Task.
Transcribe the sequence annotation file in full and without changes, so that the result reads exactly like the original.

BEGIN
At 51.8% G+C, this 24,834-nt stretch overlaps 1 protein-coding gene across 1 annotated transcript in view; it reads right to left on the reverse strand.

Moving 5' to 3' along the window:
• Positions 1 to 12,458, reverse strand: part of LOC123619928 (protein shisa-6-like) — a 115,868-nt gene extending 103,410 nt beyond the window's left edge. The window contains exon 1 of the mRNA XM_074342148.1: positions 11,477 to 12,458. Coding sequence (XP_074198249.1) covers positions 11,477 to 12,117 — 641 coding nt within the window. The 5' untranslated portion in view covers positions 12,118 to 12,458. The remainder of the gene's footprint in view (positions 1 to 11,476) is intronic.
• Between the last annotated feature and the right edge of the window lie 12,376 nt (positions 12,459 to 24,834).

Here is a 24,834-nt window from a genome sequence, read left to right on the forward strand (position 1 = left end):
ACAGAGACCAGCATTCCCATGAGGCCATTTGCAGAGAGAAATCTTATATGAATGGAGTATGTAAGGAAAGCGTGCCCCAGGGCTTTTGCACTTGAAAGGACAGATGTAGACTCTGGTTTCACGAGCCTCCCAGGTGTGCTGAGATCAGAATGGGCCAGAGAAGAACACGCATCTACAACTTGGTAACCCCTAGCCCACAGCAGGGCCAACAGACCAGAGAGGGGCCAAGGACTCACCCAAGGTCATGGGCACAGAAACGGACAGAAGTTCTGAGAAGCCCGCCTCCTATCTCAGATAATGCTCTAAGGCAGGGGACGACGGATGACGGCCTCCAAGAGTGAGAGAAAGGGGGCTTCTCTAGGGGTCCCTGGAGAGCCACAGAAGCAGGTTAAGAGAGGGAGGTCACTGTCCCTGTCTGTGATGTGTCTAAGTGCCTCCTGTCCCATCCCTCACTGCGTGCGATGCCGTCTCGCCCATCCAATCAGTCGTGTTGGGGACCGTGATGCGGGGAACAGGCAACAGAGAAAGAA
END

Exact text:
At 51.8% G+C, this 24,834-nt stretch overlaps 1 protein-coding gene across 1 annotated transcript in view; it reads right to left on the reverse strand.

Moving 5' to 3' along the window:
• Positions 1 to 12,458, reverse strand: part of LOC123619928 (protein shisa-6-like) — a 115,868-nt gene extending 103,410 nt beyond the window's left edge. The window contains exon 1 of the mRNA XM_074342148.1: positions 11,477 to 12,458. Coding sequence (XP_074198249.1) covers positions 11,477 to 12,117 — 641 coding nt within the window. The 5' untranslated portion in view covers positions 12,118 to 12,458. The remainder of the gene's footprint in view (positions 1 to 11,476) is intronic.
• Between the last annotated feature and the right edge of the window lie 12,376 nt (positions 12,459 to 24,834).

Here is a 24,834-nt window from a genome sequence, read left to right on the forward strand (position 1 = left end):
ACAGAGACCAGCATTCCCATGAGGCCATTTGCAGAGAGAAATCTTATATGAATGGAGTATGTAAGGAAAGCGTGCCCCAGGGCTTTTGCACTTGAAAGGACAGATGTAGACTCTGGTTTCACGAGCCTCCCAGGTGTGCTGAGATCAGAATGGGCCAGAGAAGAACACGCATCTACAACTTGGTAACCCCTAGCCCACAGCAGGGCCAACAGACCAGAGAGGGGCCAAGGACTCACCCAAGGTCATGGGCACAGAAACGGACAGAAGTTCTGAGAAGCCCGCCTCCTATCTCAGATAATGCTCTAAGGCAGGGGACGACGGATGACGGCCTCCAAGAGTGAGAGAAAGGGGGCTTCTCTAGGGGTCCCTGGAGAGCCACAGAAGCAGGTTAAGAGAGGGAGGTCACTGTCCCTGTCTGTGATGTGTCTAAGTGCCTCCTGTCCCATCCCTCACTGCGTGCGATGCCGTCTCGCCCATCCAATCAGTCGTGTTGGGGACCGTGATGCGGGGAACAGGCAACAGAGAAAGAA